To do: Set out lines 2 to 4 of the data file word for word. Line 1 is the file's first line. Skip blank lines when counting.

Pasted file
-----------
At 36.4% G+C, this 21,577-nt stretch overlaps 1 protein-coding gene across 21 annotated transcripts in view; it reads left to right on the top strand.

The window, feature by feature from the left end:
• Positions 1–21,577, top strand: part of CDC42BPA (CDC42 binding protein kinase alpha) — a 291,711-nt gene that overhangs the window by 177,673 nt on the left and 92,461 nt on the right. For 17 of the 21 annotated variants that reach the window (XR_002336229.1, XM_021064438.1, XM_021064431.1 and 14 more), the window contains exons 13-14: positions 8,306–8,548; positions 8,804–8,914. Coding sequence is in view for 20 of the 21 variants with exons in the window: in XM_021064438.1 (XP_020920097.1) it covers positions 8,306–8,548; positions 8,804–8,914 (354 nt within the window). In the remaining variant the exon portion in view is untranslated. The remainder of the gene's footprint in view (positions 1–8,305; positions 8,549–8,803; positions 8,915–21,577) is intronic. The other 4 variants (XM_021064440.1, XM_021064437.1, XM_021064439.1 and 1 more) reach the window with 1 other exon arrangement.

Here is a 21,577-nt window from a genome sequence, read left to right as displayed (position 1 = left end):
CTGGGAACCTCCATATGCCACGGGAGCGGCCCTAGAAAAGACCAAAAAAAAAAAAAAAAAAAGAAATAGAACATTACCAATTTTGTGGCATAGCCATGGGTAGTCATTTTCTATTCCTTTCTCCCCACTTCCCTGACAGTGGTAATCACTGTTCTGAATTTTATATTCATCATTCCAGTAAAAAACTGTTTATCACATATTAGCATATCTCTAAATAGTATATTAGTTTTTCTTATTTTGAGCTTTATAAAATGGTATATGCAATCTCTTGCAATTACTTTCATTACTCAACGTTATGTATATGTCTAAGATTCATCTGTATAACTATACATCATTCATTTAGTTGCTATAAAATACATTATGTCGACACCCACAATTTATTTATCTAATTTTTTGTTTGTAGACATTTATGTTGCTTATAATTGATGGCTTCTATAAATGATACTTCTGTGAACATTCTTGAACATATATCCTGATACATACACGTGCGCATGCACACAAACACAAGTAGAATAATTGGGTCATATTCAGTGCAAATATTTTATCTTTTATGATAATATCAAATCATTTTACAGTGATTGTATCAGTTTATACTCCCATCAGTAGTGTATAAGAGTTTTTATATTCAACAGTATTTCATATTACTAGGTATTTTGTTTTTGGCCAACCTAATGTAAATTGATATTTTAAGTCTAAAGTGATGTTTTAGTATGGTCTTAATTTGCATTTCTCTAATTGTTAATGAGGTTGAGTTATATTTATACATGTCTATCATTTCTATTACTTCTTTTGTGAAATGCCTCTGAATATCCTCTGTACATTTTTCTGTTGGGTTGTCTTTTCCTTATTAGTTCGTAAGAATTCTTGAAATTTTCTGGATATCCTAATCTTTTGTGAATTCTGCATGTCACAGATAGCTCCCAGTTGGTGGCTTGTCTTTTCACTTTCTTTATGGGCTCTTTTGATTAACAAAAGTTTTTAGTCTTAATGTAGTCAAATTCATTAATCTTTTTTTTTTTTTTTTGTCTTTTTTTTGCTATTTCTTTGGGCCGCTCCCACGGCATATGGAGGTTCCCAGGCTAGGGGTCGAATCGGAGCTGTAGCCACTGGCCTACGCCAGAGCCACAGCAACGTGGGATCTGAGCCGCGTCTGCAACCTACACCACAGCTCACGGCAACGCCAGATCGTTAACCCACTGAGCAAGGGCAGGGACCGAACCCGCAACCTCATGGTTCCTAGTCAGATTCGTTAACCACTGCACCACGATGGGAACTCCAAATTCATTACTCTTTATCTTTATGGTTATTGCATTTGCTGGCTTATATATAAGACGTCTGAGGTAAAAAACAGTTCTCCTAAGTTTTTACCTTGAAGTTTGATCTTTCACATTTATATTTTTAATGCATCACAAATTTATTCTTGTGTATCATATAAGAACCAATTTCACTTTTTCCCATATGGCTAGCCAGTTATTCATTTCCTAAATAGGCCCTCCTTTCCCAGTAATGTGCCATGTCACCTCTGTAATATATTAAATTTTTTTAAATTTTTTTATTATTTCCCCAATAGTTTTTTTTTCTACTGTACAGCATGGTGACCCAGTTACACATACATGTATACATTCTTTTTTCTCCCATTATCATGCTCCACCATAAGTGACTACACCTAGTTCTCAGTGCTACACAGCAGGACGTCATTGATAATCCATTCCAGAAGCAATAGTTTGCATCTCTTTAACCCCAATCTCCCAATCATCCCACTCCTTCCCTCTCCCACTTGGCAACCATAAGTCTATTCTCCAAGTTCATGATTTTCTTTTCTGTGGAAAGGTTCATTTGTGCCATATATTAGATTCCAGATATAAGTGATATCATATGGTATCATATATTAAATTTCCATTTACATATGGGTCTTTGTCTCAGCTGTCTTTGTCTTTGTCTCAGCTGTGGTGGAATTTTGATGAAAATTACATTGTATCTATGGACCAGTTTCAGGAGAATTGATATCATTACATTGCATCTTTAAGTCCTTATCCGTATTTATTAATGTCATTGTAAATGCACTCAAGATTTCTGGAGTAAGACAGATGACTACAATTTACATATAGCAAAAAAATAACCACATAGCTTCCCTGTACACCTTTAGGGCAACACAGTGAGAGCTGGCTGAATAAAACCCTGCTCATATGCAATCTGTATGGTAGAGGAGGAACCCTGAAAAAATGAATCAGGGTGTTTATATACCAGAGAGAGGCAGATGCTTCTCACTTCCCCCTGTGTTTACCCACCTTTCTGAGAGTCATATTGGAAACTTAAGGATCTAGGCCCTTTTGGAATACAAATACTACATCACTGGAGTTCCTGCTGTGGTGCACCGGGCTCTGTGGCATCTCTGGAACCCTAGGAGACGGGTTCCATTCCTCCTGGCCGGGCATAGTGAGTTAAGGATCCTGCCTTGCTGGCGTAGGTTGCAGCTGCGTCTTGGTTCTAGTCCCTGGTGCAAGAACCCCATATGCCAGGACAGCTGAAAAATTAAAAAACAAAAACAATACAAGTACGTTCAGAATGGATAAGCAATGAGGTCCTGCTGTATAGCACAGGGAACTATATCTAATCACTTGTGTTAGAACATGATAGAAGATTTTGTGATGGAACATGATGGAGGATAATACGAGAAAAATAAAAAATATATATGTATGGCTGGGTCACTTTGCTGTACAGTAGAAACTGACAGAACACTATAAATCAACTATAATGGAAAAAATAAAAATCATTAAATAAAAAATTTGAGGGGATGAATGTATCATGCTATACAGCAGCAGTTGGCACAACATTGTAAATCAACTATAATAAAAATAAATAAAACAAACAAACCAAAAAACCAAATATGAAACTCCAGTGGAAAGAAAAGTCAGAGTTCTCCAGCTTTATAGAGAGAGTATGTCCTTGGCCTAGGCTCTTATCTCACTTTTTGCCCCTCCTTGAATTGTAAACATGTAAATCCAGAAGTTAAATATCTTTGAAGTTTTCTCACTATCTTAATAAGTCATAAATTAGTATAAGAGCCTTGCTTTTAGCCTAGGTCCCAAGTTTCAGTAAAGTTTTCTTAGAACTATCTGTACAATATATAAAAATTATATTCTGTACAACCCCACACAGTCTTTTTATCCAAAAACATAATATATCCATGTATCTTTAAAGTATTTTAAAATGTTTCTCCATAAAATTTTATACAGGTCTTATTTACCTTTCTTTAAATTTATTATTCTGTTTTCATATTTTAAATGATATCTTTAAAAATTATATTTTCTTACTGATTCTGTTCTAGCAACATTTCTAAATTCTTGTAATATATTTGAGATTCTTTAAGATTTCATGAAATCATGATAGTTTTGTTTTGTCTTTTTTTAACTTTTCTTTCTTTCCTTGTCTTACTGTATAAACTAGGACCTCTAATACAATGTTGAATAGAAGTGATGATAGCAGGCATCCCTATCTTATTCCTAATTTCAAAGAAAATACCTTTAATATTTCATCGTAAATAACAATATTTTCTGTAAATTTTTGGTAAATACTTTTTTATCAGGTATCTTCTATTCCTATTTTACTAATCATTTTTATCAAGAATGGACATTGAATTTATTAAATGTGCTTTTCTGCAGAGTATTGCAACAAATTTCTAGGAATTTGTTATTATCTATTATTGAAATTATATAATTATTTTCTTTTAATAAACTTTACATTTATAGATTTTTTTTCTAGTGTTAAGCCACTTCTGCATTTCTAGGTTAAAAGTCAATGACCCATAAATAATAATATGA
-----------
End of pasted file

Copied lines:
The window, feature by feature from the left end:
• Positions 1–21,577, top strand: part of CDC42BPA (CDC42 binding protein kinase alpha) — a 291,711-nt gene that overhangs the window by 177,673 nt on the left and 92,461 nt on the right. For 17 of the 21 annotated variants that reach the window (XR_002336229.1, XM_021064438.1, XM_021064431.1 and 14 more), the window contains exons 13-14: positions 8,306–8,548; positions 8,804–8,914. Coding sequence is in view for 20 of the 21 variants with exons in the window: in XM_021064438.1 (XP_020920097.1) it covers positions 8,306–8,548; positions 8,804–8,914 (354 nt within the window). In the remaining variant the exon portion in view is untranslated. The remainder of the gene's footprint in view (positions 1–8,305; positions 8,549–8,803; positions 8,915–21,577) is intronic. The other 4 variants (XM_021064440.1, XM_021064437.1, XM_021064439.1 and 1 more) reach the window with 1 other exon arrangement.

Here is a 21,577-nt window from a genome sequence, read left to right as displayed (position 1 = left end):